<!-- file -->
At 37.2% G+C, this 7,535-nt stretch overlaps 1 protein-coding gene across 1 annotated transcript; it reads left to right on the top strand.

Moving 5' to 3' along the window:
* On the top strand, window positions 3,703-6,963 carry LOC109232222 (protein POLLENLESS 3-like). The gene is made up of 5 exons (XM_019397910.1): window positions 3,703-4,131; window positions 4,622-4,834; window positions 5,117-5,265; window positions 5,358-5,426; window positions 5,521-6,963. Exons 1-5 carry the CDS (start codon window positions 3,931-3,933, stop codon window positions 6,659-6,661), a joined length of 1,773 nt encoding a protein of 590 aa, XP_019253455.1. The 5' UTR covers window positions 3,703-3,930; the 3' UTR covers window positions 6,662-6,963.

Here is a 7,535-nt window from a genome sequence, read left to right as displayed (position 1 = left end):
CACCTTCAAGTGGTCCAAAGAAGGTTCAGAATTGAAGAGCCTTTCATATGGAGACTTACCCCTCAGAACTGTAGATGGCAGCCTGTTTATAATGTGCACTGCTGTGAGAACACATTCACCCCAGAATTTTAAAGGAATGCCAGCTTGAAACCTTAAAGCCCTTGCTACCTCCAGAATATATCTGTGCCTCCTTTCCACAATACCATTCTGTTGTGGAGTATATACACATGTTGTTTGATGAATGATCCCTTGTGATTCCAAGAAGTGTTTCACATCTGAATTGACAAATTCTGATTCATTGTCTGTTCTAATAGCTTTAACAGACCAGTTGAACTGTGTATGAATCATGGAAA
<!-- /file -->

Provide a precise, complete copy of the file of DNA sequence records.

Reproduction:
At 37.2% G+C, this 7,535-nt stretch overlaps 1 protein-coding gene across 1 annotated transcript; it reads left to right on the top strand.

Moving 5' to 3' along the window:
* On the top strand, window positions 3,703-6,963 carry LOC109232222 (protein POLLENLESS 3-like). The gene is made up of 5 exons (XM_019397910.1): window positions 3,703-4,131; window positions 4,622-4,834; window positions 5,117-5,265; window positions 5,358-5,426; window positions 5,521-6,963. Exons 1-5 carry the CDS (start codon window positions 3,931-3,933, stop codon window positions 6,659-6,661), a joined length of 1,773 nt encoding a protein of 590 aa, XP_019253455.1. The 5' UTR covers window positions 3,703-3,930; the 3' UTR covers window positions 6,662-6,963.

Here is a 7,535-nt window from a genome sequence, read left to right as displayed (position 1 = left end):
CACCTTCAAGTGGTCCAAAGAAGGTTCAGAATTGAAGAGCCTTTCATATGGAGACTTACCCCTCAGAACTGTAGATGGCAGCCTGTTTATAATGTGCACTGCTGTGAGAACACATTCACCCCAGAATTTTAAAGGAATGCCAGCTTGAAACCTTAAAGCCCTTGCTACCTCCAGAATATATCTGTGCCTCCTTTCCACAATACCATTCTGTTGTGGAGTATATACACATGTTGTTTGATGAATGATCCCTTGTGATTCCAAGAAGTGTTTCACATCTGAATTGACAAATTCTGATTCATTGTCTGTTCTAATAGCTTTAACAGACCAGTTGAACTGTGTATGAATCATGGAAA